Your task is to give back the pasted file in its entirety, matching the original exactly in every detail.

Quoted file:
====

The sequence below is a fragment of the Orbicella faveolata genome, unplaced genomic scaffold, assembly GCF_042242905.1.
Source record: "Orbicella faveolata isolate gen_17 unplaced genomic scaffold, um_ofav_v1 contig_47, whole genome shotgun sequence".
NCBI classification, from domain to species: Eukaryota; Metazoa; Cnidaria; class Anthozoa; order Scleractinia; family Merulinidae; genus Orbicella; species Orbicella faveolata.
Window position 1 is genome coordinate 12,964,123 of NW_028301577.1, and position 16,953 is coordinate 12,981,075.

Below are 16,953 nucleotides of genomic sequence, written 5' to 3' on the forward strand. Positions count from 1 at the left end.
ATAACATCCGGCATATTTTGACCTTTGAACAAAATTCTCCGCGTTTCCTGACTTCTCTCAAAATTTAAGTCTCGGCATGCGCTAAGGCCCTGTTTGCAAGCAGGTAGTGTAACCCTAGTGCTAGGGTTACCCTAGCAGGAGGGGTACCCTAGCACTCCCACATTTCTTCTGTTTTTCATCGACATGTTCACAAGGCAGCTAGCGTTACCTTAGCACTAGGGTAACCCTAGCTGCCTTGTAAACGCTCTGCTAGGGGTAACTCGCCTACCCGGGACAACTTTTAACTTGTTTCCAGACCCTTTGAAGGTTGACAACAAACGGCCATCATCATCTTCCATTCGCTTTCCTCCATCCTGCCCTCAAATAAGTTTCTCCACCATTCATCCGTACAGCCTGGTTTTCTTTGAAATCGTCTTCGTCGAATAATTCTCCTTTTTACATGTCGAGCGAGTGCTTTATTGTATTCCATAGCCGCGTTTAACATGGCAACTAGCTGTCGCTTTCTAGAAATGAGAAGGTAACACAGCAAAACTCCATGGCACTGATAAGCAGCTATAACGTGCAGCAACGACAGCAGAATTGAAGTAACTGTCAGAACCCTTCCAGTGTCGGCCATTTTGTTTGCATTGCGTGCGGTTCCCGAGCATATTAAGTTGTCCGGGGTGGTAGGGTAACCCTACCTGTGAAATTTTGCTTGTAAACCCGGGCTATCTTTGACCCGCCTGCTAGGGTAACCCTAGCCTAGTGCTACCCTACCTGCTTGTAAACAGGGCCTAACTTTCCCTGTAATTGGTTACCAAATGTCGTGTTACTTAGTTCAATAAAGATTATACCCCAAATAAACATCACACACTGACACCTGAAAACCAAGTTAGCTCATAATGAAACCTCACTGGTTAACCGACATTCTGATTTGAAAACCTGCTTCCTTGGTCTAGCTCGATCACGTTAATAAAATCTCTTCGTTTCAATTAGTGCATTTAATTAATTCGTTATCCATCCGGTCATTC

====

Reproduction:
The sequence below is a fragment of the Orbicella faveolata genome, unplaced genomic scaffold, assembly GCF_042242905.1.
Source record: "Orbicella faveolata isolate gen_17 unplaced genomic scaffold, um_ofav_v1 contig_47, whole genome shotgun sequence".
NCBI classification, from domain to species: Eukaryota; Metazoa; Cnidaria; class Anthozoa; order Scleractinia; family Merulinidae; genus Orbicella; species Orbicella faveolata.
Window position 1 is genome coordinate 12,964,123 of NW_028301577.1, and position 16,953 is coordinate 12,981,075.

Below are 16,953 nucleotides of genomic sequence, written 5' to 3' on the forward strand. Positions count from 1 at the left end.
ATAACATCCGGCATATTTTGACCTTTGAACAAAATTCTCCGCGTTTCCTGACTTCTCTCAAAATTTAAGTCTCGGCATGCGCTAAGGCCCTGTTTGCAAGCAGGTAGTGTAACCCTAGTGCTAGGGTTACCCTAGCAGGAGGGGTACCCTAGCACTCCCACATTTCTTCTGTTTTTCATCGACATGTTCACAAGGCAGCTAGCGTTACCTTAGCACTAGGGTAACCCTAGCTGCCTTGTAAACGCTCTGCTAGGGGTAACTCGCCTACCCGGGACAACTTTTAACTTGTTTCCAGACCCTTTGAAGGTTGACAACAAACGGCCATCATCATCTTCCATTCGCTTTCCTCCATCCTGCCCTCAAATAAGTTTCTCCACCATTCATCCGTACAGCCTGGTTTTCTTTGAAATCGTCTTCGTCGAATAATTCTCCTTTTTACATGTCGAGCGAGTGCTTTATTGTATTCCATAGCCGCGTTTAACATGGCAACTAGCTGTCGCTTTCTAGAAATGAGAAGGTAACACAGCAAAACTCCATGGCACTGATAAGCAGCTATAACGTGCAGCAACGACAGCAGAATTGAAGTAACTGTCAGAACCCTTCCAGTGTCGGCCATTTTGTTTGCATTGCGTGCGGTTCCCGAGCATATTAAGTTGTCCGGGGTGGTAGGGTAACCCTACCTGTGAAATTTTGCTTGTAAACCCGGGCTATCTTTGACCCGCCTGCTAGGGTAACCCTAGCCTAGTGCTACCCTACCTGCTTGTAAACAGGGCCTAACTTTCCCTGTAATTGGTTACCAAATGTCGTGTTACTTAGTTCAATAAAGATTATACCCCAAATAAACATCACACACTGACACCTGAAAACCAAGTTAGCTCATAATGAAACCTCACTGGTTAACCGACATTCTGATTTGAAAACCTGCTTCCTTGGTCTAGCTCGATCACGTTAATAAAATCTCTTCGTTTCAATTAGTGCATTTAATTAATTCGTTATCCATCCGGTCATTC